But you've also got to source the table stakes. And these days, table stakes include more than you might expect. What benefits are just automatically expected, and how will you source those? Everyone expects healthcare, dental, vision, and disability, vacation time, sick time. They can be quite pricey, but you can offer these as "voluntary," meaning your employees pay the full price, or you cover just a portion. But where do you source these offerings? Fit Small Business offers an excellent outline of how to set up a benefits program for your small business, including table stakes and nice-to-haves, as well as estimated costs per employee. Take the time to walk through everything and make sure what you're offering is something you can afford, and something your employees actually want/need. Also, try to make sure you're offering something that makes you competitive when it comes to choosing you as an employer over the business down the street or wherever they're located.
If business goes through a lull, can you survive?
So this goes back to that "is your business self-sustainable?" question but it's more than that. A lull is totally different than suddenly losing a provider and you can just get another. Maybe sales are slow for some reason, maybe trends are changing, or maybe your business is changing its offerings. Can you continue to be solvent if the money coming in suddenly decreases a bit? I'm not talking about stopping altogether, which is what happened for many small businesses during COVID. But what if you run a Glamping business and suddenly you hit a rainy summer. Sure some people might think it's glamorous to camp in the rain, but will everyone? Or what if you decide you need a vacation (because in reality, we ALL need time away!)? You book a 3-week cruise (wow, your business must be doing great!) and your unique skills won't be available. Can you outsource work? Or are you planning it BECAUSE business slowed down, so now you can get away? Just give it some thought. Have a fund that will cover expenses, similar to a rainy day or emergency fund you'd have for your personal budget. That way, a sudden loss of income isn't going to see your business crash and burn.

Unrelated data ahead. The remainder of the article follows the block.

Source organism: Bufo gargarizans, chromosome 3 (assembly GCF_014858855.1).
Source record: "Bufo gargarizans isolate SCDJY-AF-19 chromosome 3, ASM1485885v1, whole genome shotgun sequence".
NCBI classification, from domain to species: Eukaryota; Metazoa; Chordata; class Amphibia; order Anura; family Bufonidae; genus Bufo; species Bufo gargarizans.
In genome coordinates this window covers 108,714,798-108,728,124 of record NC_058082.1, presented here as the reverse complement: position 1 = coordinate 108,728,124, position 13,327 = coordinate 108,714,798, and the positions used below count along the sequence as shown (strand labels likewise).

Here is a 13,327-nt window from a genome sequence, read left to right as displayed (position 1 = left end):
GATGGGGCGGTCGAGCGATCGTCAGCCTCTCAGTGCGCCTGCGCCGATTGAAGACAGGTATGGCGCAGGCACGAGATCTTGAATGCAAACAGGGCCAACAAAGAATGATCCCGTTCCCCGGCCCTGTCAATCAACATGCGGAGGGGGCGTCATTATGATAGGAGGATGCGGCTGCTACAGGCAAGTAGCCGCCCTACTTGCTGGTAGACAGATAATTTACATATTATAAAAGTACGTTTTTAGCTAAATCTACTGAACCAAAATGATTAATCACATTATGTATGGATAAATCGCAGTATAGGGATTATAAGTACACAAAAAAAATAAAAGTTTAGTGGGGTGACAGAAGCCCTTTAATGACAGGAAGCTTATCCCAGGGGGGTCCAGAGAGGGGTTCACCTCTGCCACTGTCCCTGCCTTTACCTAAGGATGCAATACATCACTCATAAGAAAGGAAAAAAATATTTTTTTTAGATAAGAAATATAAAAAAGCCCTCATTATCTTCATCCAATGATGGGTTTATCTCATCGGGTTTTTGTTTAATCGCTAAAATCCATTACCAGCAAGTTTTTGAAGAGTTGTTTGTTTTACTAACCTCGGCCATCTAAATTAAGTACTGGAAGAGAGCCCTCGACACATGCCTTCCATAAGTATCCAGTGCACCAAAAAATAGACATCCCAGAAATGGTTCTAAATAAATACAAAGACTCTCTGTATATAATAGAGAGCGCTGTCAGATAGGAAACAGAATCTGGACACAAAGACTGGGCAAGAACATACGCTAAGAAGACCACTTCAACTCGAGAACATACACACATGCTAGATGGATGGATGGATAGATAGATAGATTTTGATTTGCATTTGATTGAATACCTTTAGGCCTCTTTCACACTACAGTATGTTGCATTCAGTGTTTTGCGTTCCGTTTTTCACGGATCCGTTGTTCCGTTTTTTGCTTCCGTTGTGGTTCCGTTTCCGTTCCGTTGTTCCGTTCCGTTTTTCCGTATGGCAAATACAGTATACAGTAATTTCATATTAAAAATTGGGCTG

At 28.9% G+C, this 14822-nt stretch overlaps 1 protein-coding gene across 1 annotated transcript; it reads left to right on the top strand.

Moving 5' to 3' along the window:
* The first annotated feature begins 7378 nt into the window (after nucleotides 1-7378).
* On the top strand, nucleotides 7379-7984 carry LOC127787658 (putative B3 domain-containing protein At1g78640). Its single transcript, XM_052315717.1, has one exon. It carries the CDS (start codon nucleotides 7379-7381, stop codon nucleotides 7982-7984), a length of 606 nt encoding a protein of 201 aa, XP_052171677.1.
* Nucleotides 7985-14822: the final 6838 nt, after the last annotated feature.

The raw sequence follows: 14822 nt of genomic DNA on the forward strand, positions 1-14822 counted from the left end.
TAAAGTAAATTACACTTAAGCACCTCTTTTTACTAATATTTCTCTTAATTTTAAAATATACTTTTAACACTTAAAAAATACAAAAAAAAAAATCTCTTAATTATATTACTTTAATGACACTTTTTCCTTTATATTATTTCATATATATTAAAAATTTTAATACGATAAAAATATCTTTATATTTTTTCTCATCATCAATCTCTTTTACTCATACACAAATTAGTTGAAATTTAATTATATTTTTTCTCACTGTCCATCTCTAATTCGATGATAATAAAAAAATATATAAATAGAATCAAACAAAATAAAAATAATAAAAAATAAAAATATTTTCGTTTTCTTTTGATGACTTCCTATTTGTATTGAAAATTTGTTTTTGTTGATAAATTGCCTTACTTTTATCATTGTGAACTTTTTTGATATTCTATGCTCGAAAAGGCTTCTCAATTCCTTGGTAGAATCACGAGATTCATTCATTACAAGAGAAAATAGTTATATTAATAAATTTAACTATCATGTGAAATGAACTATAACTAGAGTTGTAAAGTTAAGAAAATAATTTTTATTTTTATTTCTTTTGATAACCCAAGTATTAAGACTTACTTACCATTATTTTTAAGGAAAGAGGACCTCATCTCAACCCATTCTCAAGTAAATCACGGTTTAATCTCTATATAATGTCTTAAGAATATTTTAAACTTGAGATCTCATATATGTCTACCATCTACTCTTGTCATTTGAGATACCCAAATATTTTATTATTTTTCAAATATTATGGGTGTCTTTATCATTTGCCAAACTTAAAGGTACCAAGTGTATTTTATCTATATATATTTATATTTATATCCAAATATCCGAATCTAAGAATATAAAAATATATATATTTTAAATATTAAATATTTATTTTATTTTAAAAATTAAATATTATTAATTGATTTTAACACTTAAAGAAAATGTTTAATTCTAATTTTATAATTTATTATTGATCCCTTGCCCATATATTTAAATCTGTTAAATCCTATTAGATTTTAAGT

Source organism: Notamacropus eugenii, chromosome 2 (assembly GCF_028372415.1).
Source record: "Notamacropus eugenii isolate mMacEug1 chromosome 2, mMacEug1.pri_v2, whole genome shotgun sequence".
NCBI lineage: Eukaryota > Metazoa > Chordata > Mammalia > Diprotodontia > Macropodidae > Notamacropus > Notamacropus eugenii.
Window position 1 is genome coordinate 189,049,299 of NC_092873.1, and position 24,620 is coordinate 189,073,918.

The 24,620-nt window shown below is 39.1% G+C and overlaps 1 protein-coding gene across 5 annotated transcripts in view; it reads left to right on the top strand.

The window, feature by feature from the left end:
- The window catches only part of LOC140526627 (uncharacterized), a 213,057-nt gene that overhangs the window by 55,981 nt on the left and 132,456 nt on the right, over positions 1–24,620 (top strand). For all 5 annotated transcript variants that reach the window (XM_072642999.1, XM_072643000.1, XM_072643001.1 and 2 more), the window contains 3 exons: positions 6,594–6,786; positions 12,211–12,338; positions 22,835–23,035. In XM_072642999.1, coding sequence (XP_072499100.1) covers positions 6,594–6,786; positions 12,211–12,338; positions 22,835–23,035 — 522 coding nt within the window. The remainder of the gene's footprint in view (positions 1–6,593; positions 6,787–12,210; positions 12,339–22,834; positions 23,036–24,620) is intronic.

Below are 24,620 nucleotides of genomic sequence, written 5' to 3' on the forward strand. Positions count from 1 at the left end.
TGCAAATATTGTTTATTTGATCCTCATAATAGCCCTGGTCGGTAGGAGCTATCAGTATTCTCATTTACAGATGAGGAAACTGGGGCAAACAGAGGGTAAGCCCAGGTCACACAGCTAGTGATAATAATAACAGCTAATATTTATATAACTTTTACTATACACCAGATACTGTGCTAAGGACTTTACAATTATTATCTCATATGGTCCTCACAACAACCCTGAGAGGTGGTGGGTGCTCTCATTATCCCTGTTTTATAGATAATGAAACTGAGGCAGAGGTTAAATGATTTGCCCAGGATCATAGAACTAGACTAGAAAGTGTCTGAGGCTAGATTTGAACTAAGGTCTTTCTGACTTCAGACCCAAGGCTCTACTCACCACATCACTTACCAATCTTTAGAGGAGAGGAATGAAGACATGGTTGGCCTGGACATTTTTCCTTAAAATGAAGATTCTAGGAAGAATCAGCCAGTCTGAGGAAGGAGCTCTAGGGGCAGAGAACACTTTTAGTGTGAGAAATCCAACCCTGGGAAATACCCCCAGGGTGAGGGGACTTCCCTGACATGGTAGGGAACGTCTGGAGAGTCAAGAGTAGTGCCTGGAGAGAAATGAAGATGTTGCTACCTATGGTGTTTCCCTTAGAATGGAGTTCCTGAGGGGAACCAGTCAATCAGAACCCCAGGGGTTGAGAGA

But what if that lull is actually due to your business losing its location, or equipment vandalism, or an interruption to utility service, or any of a number of other catastrophes that can prevent you from getting your work done. Having a Business Continuity Plan is the key. Sourcing backup staff, equipment, and locations are standard practice with larger businesses, but why not for your business, too? Sound complicated? Not to worry, SBA spells it all out for you with its 7 Ways to Start Your Business Continuity Plan. It's pretty simple and includes steps like:
- Determining your risk potential